The bill pushes for the vaccines to be exempted from customs duties, value-added tax, excise tax, and other fees, provided that the shots to be acquired by LGUs “shall only be used for their residents and constituents, and not for commercial distribution.”

The bill is now up for second reading after it was approved by the Committee on Appropriations and sponsored in plenary.

Aside from the vaccine indemnification bill, Velasco said the House is also prepared to pass the proposed Bayanihan to Arise as One Act (Bayanihan 3), which proposes a P420-billion fund for the implementation of much-needed COVID-19 response and recovery interventions.

The proposal also includes a P25-billion budget for COVID-19 treatment and vaccines.

The House speaker said the lower chamber has always been supportive of the national government’s efforts to fight COVID-19 noting the passage of the 2021 national budget, which includes a P72.5 billion allocation for vaccine procurement, as well as the Bayanihan 1 and 2.

“Rest assured that the House will continue to pass legislation that would help sustain the national government’s efforts in addressing the pandemic, so we can all return to normal at the soonest possible time,” he said.

Duterte thanks Congress for pushing Bayanihan 3 law

Robie de Guzman   •   February 9, 2021

MANILA, Philippines – President Rodrigo Duterte has expressed his gratitude to the members of Congress for filing a bill seeking for the third installment of Bayanihan Law to help the government respond to the COVID-19 pandemic and its impact.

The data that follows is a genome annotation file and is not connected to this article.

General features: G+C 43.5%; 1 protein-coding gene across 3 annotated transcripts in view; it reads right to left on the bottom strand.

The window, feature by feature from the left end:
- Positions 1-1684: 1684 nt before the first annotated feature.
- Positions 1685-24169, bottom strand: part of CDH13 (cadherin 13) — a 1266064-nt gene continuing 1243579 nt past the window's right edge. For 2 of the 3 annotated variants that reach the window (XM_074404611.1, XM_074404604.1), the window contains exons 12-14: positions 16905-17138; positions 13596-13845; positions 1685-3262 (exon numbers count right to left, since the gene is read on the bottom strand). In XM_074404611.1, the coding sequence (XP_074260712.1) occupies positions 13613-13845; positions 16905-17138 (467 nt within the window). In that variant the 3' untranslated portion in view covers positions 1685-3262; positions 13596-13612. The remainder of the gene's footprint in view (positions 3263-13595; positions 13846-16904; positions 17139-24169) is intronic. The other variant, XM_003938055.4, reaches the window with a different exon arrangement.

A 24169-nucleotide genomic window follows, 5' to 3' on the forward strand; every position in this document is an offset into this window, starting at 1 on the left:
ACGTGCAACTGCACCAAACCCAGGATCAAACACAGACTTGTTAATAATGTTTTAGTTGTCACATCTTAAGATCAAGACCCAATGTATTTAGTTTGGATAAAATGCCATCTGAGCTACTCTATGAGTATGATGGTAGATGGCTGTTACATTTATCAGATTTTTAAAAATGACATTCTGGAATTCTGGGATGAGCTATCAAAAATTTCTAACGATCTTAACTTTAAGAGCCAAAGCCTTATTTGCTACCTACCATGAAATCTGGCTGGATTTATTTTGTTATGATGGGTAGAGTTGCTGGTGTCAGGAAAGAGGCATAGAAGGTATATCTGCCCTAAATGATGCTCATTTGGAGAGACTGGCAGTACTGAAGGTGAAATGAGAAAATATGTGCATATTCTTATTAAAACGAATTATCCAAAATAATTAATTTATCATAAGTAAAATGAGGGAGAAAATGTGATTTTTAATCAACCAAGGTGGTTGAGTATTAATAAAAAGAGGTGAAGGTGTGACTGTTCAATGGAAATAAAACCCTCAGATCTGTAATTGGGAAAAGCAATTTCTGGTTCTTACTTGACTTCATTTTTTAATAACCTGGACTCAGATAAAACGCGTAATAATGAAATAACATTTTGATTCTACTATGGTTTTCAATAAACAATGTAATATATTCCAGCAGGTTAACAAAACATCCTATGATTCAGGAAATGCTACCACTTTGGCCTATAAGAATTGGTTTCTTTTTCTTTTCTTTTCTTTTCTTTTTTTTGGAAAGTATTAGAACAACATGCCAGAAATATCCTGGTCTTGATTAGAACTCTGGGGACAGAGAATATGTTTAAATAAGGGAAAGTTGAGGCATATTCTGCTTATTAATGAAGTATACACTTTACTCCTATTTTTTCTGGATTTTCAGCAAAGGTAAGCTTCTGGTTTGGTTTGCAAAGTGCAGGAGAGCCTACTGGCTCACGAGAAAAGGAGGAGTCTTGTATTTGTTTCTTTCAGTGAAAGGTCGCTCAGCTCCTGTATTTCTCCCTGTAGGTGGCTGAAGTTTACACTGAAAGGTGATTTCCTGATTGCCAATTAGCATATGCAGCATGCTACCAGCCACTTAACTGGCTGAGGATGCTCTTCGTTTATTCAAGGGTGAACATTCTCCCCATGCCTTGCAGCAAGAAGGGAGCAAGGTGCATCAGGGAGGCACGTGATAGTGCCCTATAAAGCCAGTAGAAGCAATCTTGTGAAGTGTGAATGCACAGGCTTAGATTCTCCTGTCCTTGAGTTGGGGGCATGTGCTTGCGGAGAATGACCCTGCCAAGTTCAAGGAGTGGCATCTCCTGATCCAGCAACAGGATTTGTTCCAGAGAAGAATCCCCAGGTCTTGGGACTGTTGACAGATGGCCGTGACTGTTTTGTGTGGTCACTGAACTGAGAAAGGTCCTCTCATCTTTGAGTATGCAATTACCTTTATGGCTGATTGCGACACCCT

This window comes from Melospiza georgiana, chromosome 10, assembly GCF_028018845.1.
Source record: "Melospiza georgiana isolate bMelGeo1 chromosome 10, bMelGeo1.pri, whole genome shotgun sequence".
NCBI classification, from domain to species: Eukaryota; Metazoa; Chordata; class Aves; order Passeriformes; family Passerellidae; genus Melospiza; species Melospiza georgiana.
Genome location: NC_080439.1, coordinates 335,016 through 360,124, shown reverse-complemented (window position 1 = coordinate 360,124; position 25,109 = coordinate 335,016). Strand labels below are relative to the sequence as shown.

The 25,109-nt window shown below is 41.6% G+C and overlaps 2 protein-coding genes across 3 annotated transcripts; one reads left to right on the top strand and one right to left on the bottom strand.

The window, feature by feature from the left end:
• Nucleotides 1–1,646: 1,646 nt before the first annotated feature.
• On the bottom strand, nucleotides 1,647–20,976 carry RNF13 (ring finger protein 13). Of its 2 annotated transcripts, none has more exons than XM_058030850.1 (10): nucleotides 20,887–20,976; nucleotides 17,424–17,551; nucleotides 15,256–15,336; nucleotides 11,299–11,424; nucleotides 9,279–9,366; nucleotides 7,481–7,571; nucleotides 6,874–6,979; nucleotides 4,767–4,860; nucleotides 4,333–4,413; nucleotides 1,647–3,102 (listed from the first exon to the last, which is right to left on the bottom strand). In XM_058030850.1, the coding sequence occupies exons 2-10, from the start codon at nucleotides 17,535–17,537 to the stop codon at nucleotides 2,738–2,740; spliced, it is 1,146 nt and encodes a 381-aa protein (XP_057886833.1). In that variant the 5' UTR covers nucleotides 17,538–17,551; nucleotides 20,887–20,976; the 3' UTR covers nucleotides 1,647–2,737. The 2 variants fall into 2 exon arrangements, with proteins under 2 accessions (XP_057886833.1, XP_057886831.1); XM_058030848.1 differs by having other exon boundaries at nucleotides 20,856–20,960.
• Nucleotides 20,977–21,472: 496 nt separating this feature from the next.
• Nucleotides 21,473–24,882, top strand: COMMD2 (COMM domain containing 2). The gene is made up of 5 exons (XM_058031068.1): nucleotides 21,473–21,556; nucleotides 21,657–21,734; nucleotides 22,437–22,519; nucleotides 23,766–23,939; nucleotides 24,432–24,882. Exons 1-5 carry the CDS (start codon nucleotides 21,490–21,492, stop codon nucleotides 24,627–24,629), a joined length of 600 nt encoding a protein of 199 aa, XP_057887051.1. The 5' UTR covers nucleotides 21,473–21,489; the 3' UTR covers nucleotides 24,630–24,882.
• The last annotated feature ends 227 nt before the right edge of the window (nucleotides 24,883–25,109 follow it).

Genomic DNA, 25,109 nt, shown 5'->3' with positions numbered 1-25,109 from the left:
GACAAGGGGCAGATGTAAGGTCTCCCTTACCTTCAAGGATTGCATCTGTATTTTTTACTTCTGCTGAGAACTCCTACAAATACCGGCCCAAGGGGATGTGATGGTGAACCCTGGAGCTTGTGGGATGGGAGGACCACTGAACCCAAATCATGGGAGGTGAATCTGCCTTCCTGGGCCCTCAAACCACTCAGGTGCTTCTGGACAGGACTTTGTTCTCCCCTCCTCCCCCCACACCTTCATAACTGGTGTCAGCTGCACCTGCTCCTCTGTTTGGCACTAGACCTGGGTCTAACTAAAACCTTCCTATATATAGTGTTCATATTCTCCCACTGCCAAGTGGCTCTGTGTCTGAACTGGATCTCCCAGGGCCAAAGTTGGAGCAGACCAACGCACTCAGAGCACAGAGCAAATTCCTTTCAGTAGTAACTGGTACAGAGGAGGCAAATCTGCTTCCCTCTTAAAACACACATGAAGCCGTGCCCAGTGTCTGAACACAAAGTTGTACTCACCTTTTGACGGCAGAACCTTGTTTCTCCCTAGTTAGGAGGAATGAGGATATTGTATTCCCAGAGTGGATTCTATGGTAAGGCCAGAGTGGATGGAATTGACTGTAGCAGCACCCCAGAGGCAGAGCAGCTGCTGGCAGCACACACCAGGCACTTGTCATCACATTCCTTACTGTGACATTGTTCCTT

In his public address on Monday night, Duterte said the measure will assist the administration further tackle the pandemic and help the country recover from the health crisis.

“I also would like to thank the Congress of the Republic of the Philippines for understanding us and giving us the support — the critical support that we badly need to discharge our duties,” he said.

“Wala akong masabi diyan sa — in a matter of ‘yung pagtulong sa COVID problem. That is why in fairness sa Congress naman na pera man kasi ito ng tao, they appropriate, they give us the money that, we, dito sa implementing arm ng government, the Executive department, the ones doing the actual work,” he added.

House Speaker Lord Allan Velasco has proposed a third installment of Bayanihan Law, which seeks to provide a P420-billion fund to aid the country’s economy recover from the effects of the COVID-19 pandemic.

Velasco, along with Marikina Representative Stella Quimbo, filed House Bill 8628 or the Bayanihan to Arise as One Act (Bayanihan 3 Law).

A similar bill was also filed in the Senate that outlines P485-billion worth of interventions amid the pandemic.

Vaccine czar Secretary Carlito Galvez Jr. also thanked Congress for the bill, which he said is important as it covers Indemnification Fund, tax-free importation and Custom duties to speed up vaccine delivery and transport.

“Iyong mga kailangan po natin na mga law na maipasa para matulungan po tayo na mapabilis po ‘yung pagpunta po dito ng vaccine,” Galvez said.

“Para po mabilis po ‘yung pag-transport po ng ating vaccine from the airport na wala na po talagang Customs inspection,” he added.